Using GenAI: “AI convert into my Time Zone!”

Using GenAI: “AI convert into my Time Zone!”

Do you also struggle with converting time zones into your local time? I do, and most of the time, I use tools to help me with this kind of problem. But did you know that you can treat converting time zones also as a language problem?

Today, I will show you an example of how I use Azure OpenAI to master this challenge for me. I let the AI convert appointment proposals from an email into my own time zone.

Let’s start. Recently, I discovered this table in one of my emails:

To give you some more details, I live in Germany. Therefore, my local time zone is Central European Time (CET), which is UTC/GMT +1 hours. As you see, the times from my email are in Pacific Time Zone (PT).

In detail, the Pacific Time Zone is UTC/GMT -8 hours. In consequence, I must add 9 hours to my local time to get the correct meeting times.

AI convert the time zone for me!

You know, I use Azure OpenAI as chatbot. In detail, I use my Web Application based on my blog post: Using Azure Open AI in Business in Azure.

First, I’ll give my Large Language Model (LLM) the context. I used as prompt this text:

“Please convert the text into a table:
<my copied table>”

Here you see my entered text. Yes, this is not the table that I have received in my email. Therefore, I have instructed Azure OpenAI to convert this text into a table:

Great, my OpenAI chatbot understand my intent and I get this result back:

Now, my conversation contains a table. In addition, this table is a well formatted table. Much better, the LLM can now also recognize it as a table because this is now part of my chat history.

I continue with this prompt to extend the table with another column that displays my local time:

“add another column Berlin time zone to the table”

The result from Azure OpenAI is this:

Finally, I want to change the time format into 24 hours format. Therefore, I use this prompt:

“change the time format into 24 hours format (HH:mm)”

Perfect! The result is exactly what I need to plan the appointment.

Great, now I can select the time slots, which suites well for me.

Shaping the AI Result

On the other hand, maybe this is also a language problem that my AI can solve for me. My new task is this, I want to remove all proposed time slots which are after 19:00 in my time zone (Berlin).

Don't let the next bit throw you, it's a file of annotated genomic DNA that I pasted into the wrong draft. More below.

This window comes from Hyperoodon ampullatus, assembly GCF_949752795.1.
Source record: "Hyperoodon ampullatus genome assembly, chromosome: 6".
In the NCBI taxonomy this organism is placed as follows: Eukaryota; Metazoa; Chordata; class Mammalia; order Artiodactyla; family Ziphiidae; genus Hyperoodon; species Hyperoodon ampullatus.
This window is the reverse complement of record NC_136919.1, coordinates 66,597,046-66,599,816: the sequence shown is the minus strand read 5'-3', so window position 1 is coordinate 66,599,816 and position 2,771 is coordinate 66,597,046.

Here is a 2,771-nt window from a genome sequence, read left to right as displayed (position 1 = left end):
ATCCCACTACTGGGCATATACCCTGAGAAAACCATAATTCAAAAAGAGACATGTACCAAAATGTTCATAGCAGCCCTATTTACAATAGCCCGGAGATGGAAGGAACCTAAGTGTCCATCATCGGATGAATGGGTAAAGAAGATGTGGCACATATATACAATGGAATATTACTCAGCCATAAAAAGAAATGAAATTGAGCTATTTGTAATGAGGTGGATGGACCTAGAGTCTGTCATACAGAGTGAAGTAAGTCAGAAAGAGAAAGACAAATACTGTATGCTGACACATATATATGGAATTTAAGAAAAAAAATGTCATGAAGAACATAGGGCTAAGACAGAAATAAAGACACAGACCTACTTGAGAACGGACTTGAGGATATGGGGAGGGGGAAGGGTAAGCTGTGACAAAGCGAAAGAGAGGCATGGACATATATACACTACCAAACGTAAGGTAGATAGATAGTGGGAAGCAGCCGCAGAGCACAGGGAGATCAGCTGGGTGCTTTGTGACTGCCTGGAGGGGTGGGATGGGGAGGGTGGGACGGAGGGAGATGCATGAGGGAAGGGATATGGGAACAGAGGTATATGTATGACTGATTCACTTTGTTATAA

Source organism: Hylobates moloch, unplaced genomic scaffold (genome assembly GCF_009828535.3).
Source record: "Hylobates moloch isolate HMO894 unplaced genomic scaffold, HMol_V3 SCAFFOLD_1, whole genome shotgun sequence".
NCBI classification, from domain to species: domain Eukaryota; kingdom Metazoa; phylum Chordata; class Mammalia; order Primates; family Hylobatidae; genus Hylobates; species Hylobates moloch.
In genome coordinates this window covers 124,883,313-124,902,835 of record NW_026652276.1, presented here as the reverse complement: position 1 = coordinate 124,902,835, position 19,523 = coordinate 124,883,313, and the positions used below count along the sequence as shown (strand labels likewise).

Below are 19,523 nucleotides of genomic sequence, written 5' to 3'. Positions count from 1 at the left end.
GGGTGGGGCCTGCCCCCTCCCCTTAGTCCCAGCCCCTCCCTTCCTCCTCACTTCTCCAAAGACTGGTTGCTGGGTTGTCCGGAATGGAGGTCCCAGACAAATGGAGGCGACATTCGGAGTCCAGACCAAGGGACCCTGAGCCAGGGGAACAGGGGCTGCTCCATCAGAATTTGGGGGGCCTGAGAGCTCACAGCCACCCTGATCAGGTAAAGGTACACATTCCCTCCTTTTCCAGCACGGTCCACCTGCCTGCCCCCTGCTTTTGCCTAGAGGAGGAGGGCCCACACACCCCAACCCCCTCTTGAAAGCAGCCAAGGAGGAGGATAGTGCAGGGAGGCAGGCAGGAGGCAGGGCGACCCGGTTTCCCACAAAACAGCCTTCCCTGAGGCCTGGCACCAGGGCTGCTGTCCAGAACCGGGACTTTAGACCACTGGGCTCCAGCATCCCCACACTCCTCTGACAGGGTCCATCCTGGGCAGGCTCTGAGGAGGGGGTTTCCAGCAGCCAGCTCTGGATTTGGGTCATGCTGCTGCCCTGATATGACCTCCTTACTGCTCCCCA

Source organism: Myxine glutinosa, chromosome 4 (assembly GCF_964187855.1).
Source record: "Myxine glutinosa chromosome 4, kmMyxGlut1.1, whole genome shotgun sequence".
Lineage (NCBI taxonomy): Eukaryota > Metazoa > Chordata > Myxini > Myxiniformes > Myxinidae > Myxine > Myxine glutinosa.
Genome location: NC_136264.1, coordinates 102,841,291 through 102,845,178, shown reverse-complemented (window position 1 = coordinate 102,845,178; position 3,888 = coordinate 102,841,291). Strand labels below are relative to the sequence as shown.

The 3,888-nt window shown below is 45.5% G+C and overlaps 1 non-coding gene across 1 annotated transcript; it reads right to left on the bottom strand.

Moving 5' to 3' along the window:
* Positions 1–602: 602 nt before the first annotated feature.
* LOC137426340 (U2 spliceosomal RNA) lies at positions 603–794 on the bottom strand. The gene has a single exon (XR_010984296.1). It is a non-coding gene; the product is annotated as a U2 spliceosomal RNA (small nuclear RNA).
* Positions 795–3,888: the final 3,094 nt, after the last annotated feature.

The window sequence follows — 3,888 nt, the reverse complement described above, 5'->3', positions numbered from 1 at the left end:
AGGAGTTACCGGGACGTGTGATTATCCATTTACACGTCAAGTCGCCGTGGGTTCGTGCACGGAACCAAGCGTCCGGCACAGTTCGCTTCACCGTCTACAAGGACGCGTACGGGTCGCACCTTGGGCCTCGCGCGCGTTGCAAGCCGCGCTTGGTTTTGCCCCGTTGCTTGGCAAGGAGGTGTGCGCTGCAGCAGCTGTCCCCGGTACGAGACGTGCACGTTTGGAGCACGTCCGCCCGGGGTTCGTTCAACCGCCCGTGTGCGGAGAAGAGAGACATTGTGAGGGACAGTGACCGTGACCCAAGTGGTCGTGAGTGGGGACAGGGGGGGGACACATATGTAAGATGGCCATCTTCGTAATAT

Together with the current history, I use my next prompt in my chatbot:

“remove all rows from the table that start later than 19:00 in the Time (Berlin) column”

The result from my chatbot solution is this:

Ok, this is obviously not correct. This might happen. Never forget this: “AI-generated content may be incorrect”. The reason can be, that my AI oversee something in the given history, or the history contains to many information which are no longer relevant for the new task.

So what can I do? Yes, I propose my AI to review the result:

Again, the answer is better but also not 100% correct. You see from this example, there is still one wrong row in the result.

My reaction as a human is: I see the mistake directly. Moreover, I’m adding another instruction to correct the result:

Now I have my resulting time slots. In the end, this took me less than 1 minute!


This small example showed us how we can use generative AI in our everyday work. This is because a large language model can solve language problems. Moreover, AI is not limited to common language problems such as “rephrase this text…”, “correct the grammar of…”, or “summarize this…”. No, AI can understand much more when we guide our AI.

Furthermore, my example showed that AI does not always provide correct answers. It is important to note that AI-generated content might be incorrect. Therefore, it is essential for us as humans to review the generated answers. As a result, we can improve the AI output with additional instructions and prompts.

Yes, collaboration is the key to success. Humans and AI are an outstanding combination. Together we can solve totally new problems. Together we are stronger!

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